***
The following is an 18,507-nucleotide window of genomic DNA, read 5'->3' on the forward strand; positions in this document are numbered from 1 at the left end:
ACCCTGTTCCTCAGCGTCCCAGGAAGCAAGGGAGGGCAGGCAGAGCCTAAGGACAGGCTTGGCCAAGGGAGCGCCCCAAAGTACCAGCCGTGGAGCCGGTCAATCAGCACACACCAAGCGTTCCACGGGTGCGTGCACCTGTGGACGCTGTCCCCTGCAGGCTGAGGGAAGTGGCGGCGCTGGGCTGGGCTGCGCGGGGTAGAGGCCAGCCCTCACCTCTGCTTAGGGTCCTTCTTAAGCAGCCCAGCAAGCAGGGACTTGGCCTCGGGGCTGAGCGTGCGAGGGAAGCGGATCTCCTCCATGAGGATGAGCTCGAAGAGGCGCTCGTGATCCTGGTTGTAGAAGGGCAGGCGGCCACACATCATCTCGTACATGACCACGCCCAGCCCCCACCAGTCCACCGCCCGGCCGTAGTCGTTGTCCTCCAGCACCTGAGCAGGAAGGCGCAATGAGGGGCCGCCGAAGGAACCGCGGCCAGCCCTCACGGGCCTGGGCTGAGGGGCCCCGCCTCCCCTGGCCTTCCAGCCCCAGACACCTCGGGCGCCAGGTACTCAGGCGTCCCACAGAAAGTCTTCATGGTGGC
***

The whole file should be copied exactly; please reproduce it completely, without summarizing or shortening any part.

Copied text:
The following is an 18,507-nucleotide window of genomic DNA, read 5'->3' on the forward strand; positions in this document are numbered from 1 at the left end:
ACCCTGTTCCTCAGCGTCCCAGGAAGCAAGGGAGGGCAGGCAGAGCCTAAGGACAGGCTTGGCCAAGGGAGCGCCCCAAAGTACCAGCCGTGGAGCCGGTCAATCAGCACACACCAAGCGTTCCACGGGTGCGTGCACCTGTGGACGCTGTCCCCTGCAGGCTGAGGGAAGTGGCGGCGCTGGGCTGGGCTGCGCGGGGTAGAGGCCAGCCCTCACCTCTGCTTAGGGTCCTTCTTAAGCAGCCCAGCAAGCAGGGACTTGGCCTCGGGGCTGAGCGTGCGAGGGAAGCGGATCTCCTCCATGAGGATGAGCTCGAAGAGGCGCTCGTGATCCTGGTTGTAGAAGGGCAGGCGGCCACACATCATCTCGTACATGACCACGCCCAGCCCCCACCAGTCCACCGCCCGGCCGTAGTCGTTGTCCTCCAGCACCTGAGCAGGAAGGCGCAATGAGGGGCCGCCGAAGGAACCGCGGCCAGCCCTCACGGGCCTGGGCTGAGGGGCCCCGCCTCCCCTGGCCTTCCAGCCCCAGACACCTCGGGCGCCAGGTACTCAGGCGTCCCACAGAAAGTCTTCATGGTGGC